When the lambs are first born the Mule ewes are very protective of them, and often won’t move more than twenty or thirty feet away from where they gave birth for at least the first day or so.  It means I tend to have to take food out to them, which can be interesting as when a scrum develops.  Normally the ewe I’m trying to give the extra food to backs away, and then I try and get throw some more to her.  Now I try and distract the others before going out to the new mother.  As the lambs get older the Mule ewes allow them a little more room, and then after a week or two the lambs can reign free and the Mule only looks up now and again to see where they are.  If the lambs are bleating the Mule ewe will stop what she’s doing, even if she’s eating lovely ruminant mix, and look around to make sure she knows why the lamb is making a fuss.  When their lambs start to suckle they almost always stop what they are doing and let them.

The Suffolks have more of a keep-up-with-me-or-else kind of philosophy.  Even when the lamb is barely just been born when it comes to food time the ewes will come to the normal feeding area and dive in.  Even if this means their lambs are left behind, or, sometimes worse, they tag along and get knocked around by the others.  They’ll also ignore the bleating of their lambs while they dive in for the food.  Often when their lambs start to suckle they’ll walk forward to knock them off, especially if there’s the potential of some food.

To be fair, some Suffolks are more motherly than others, and some Mules are less so, but the differences between the breeds are surprisingly wide.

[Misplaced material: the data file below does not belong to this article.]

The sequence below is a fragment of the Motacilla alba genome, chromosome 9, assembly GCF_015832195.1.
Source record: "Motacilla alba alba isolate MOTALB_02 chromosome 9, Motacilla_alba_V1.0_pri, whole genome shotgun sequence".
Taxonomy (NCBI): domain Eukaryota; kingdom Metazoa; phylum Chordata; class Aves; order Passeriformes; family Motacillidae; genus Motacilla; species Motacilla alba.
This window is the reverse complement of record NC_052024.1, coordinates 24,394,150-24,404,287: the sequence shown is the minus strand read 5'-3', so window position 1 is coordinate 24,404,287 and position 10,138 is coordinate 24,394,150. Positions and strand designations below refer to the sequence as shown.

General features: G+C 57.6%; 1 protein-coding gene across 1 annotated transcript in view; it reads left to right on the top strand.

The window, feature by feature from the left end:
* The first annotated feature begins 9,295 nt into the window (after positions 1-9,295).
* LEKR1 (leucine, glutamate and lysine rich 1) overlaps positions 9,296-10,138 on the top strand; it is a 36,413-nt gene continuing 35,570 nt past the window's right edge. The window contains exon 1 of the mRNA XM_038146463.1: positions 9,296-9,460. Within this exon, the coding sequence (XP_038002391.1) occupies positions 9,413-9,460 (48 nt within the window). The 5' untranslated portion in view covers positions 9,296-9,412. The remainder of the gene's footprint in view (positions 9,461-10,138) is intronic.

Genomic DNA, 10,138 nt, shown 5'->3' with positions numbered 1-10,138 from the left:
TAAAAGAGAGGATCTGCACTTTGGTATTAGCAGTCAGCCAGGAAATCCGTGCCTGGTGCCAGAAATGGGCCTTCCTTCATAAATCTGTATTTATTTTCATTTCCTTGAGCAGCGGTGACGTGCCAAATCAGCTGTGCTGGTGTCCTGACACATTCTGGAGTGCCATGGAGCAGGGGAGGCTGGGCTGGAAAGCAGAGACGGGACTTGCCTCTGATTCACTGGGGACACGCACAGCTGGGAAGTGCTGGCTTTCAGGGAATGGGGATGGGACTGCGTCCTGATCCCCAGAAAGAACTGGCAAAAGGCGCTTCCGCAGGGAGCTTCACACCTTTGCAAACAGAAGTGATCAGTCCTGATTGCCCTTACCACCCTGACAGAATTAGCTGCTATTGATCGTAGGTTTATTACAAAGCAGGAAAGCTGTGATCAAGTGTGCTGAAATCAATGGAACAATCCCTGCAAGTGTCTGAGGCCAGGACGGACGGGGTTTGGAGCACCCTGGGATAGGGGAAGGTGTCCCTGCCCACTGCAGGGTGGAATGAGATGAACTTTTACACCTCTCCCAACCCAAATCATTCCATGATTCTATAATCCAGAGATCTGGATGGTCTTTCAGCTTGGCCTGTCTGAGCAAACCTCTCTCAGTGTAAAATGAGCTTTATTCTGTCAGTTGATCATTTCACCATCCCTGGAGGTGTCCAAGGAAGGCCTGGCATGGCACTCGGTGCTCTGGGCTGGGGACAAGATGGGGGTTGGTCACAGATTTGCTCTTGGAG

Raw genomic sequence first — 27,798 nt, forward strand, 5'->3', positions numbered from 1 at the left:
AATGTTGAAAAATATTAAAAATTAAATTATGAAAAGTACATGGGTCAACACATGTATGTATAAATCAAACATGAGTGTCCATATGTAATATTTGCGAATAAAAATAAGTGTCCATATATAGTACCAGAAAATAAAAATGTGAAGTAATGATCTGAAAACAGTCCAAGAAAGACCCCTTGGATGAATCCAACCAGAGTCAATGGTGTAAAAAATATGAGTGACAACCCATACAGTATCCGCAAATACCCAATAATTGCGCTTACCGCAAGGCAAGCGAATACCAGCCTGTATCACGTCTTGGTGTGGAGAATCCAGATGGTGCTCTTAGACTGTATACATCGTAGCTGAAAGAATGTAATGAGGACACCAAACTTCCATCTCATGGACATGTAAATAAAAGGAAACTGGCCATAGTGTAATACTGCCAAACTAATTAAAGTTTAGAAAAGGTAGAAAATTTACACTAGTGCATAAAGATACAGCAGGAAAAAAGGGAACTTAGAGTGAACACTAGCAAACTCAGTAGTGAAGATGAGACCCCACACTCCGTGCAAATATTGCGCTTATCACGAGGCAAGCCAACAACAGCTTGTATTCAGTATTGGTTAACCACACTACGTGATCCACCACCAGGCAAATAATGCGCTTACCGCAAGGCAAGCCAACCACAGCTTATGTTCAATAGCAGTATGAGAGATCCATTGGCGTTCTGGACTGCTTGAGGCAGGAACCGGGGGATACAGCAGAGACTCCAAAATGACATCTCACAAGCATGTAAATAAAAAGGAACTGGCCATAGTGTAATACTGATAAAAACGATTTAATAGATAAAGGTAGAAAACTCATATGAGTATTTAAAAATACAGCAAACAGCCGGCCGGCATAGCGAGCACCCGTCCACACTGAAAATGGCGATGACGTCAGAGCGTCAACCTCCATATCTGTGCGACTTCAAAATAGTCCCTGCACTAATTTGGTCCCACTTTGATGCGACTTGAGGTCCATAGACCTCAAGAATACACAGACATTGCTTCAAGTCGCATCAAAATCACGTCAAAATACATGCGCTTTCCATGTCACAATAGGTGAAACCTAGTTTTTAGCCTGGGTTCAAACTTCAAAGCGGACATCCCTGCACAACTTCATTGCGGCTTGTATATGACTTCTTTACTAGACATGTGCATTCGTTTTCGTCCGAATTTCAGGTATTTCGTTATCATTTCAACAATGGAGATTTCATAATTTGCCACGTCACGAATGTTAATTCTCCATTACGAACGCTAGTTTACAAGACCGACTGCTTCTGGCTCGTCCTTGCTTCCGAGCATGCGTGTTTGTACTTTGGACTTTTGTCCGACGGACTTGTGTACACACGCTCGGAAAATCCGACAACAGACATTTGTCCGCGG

RIP New Lamb

And the spectrum swings back towards death.  One of the Boreray/Suffolk cross triplets was dead this morning when I went out to feed them.  He (all three were boys) had looked a little weak last night during feeding, but was up on his feet and following his mum around, so there seemed no need to intervene.  This morning he was curled up lifelessly next to his brother.

That means we have twelve lambs so far, six ewe lambs and six ram lambs, for a certain symmetry.

It also means that we’ve lost forty percent of our Boreray/Suffolk cross lambs.  I’m wondering if part of the reason the Boreary is so rare is that the lambs die.  I’m going to have to see if there is any information out there about that, though I certainly haven’t seen anything.  Hopefully these two were just unfortunate coincidence, and the rest of Haan’s progeny will be stronger.

Muga wipe out

I have recently started a little ritual when I’m feeding the animals, I run towards the area with the cows.  Basically I feed the goats, alpacas and Muga and his ewes, and then run away from them, carrying a bucket of ruminant mix, a bucket of pig feed, and a chunk of hay.  This generally stops them from chasing me and making me pour out more mix for them.  The two worst are Howard and Muga, but both can be delayed with a reasonable pile of ruminant mix.

This morning I poured a load out on the goat tables, and then started my run.  I was halfway to the next field, with just Mouton in front of me when I saw Muga’s shadow creeping up on me.  He then started running alongside me, and started to cut in.  I foolishly thought I could get a few more feet into the field.  Instead he cut across me and I flew to the ground, buckets half emptied around me.

Muga obviously was delighted and started tucking into the ruminant mix, and the Soay ewes joined him.  I was uninjured, apart from my pride.  So I started to scoop up the pig feed, which I duly did, and I managed to get most of it back in.  I also scraped up most of the ruminant mix and put it back in the bucket, though I had to pick out a couple of sheep poos which had got mixed up in the kerfuffle.  I then trudged on my way.  Surprisingly Muga didn’t follow me, but that’s probably because there was still a load of mix on the ground.  The rest of the feed went without incident.

I’m going to have to work out a new strategy to avoid being mobbed.